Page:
What will probably happen if things go well is that once the al-Qaeda threat has been blunted Sadr's thugs will have outlived their usefulness. And then law enforcement can gradually be turned over to a more professional and less randomly violent force than the militias.

10/02/2007 09:57:00 PM  
Blogger Doug said...

"Book review: 'Chosen Soldier'"
---
"The demands of the wars are rapidly blurring the differences between conventional and special forces.
See this interesting article by Mark Hemingway (Next Stop Kandahar) from The Weekly Standard.
It reports on the U.S. Army’s new advisor training program at Fort Riley (Westhawk discussed the Fort Riley advisor school nearly a year ago).

Although a core Special Forces mission, the task of training foreign allied security forces has proven too large for the Special Forces to handle.
Or perhaps the special operators prefer to focus on direct action raids instead?
In any case, the Army is adapting and the large Fort Riley program is now gobbling up the Green Berets’ turf.
"
---Westhawk

Kaplan Reaches many of the same conclusions in his latest two books, "Imperial Grunts," and "Hog Pilots, Blue Water Grunts."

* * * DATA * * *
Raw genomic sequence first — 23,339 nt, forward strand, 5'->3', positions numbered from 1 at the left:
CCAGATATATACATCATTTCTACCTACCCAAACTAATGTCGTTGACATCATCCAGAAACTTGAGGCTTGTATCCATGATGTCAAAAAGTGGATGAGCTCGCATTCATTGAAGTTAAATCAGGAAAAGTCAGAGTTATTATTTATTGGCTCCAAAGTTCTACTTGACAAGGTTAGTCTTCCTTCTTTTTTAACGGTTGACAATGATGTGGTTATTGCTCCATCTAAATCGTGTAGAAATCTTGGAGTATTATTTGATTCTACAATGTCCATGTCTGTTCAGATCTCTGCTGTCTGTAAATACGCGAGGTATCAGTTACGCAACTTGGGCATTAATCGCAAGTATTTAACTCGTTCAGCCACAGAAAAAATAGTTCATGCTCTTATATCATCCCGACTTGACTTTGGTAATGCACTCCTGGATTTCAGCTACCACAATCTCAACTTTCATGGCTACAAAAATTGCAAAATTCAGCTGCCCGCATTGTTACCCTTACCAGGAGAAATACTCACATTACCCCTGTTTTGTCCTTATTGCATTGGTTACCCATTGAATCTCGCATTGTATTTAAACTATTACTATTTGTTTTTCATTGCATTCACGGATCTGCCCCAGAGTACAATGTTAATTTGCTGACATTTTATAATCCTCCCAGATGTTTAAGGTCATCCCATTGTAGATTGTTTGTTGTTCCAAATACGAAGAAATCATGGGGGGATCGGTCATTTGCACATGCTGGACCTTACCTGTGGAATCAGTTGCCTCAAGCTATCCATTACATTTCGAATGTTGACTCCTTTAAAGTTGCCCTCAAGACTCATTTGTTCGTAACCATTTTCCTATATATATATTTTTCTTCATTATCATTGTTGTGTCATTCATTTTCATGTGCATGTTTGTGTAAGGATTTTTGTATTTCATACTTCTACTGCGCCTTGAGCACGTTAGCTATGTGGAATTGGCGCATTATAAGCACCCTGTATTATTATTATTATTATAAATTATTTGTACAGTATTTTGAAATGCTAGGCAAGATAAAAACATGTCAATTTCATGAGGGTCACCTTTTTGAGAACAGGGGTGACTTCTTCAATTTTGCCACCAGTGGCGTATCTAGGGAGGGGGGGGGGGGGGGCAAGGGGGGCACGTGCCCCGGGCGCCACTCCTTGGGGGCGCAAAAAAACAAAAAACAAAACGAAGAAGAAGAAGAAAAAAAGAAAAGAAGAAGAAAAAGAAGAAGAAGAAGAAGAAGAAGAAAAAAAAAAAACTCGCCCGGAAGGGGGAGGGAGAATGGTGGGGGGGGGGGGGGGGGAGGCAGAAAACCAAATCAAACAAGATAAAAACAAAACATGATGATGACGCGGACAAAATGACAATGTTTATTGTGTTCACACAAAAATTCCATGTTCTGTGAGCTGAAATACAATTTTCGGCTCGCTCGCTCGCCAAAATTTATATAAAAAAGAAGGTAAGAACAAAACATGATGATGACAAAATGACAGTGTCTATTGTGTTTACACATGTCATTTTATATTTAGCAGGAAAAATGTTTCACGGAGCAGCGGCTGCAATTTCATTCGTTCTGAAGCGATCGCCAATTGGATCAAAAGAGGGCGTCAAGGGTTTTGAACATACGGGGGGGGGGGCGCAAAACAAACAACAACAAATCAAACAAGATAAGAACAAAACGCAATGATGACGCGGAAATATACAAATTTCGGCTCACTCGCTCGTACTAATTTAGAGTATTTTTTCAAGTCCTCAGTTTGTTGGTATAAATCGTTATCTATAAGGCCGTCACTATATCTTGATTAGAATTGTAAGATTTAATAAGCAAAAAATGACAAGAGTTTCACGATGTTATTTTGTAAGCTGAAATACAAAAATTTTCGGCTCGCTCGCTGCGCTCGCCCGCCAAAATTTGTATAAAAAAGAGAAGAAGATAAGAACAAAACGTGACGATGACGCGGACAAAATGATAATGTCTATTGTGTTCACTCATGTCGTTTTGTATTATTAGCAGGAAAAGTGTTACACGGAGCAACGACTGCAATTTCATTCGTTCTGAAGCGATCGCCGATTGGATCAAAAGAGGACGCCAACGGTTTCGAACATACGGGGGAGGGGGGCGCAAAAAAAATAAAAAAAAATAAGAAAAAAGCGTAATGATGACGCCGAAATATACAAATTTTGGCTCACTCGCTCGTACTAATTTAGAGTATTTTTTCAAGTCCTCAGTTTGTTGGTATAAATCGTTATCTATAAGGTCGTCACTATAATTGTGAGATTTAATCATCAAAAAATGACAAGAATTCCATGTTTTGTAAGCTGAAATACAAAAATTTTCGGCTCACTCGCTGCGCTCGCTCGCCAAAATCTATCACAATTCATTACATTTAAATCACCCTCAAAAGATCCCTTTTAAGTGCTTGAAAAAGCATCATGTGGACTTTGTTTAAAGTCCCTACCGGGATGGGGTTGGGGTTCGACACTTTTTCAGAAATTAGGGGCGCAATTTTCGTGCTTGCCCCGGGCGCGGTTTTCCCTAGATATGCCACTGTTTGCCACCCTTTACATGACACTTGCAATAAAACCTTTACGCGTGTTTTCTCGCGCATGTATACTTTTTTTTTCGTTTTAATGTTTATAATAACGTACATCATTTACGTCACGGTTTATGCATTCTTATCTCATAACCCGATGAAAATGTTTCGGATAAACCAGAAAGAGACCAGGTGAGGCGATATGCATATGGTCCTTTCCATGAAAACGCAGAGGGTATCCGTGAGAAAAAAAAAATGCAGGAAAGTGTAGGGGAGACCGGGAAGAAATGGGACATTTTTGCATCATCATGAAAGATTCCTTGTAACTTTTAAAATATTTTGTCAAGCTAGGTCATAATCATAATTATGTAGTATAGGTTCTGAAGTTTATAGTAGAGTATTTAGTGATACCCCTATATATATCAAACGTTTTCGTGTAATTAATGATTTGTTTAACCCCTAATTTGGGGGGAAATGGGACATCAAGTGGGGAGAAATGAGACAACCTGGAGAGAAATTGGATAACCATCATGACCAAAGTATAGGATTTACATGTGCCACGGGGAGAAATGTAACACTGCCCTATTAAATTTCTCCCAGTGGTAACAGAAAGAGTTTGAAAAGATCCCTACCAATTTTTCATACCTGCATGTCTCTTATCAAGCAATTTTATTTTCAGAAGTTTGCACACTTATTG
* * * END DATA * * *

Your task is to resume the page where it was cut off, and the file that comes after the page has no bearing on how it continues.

Robert Kaplan, Pt. 1
With Hugh Hewitt
Hewitt: Hour 1 - Hugh begins a three hour tour of the American military with the Kipling of our time, Robert Kaplan, author of
Hog Pilots, Blue Water Grunts.

TRANSCRIPT
Robert Kaplan on Hog Pilots, Blue Water Grunts

10/02/2007 10:47:00 PM  
Blogger Douglas said...

I don't think Back Talk was trying to claim that al-Sadr is a "good guy." al-Sadr is just a guy, with his own set of interests and his own way of looking at things, that may or may not align with our goals and our way of looking at things. To the extent that he doesn't like us, he's agin' us. But to the extent that he also hates al-Q (perhaps even more than he hates us), he's working toward the same goal as we are.

To follow on Wretchard's point, it makes sense, then, that we started turning on the Shia militias only after the Sunni tribes in Anbar and Diyala had been won over (meaning, of course, that we had effectively split al-Q from the Sunni "silent majority"). If we have Sunni allies against al-Q, we don't need to keep the gloves on when dealing with the Shiite death squads.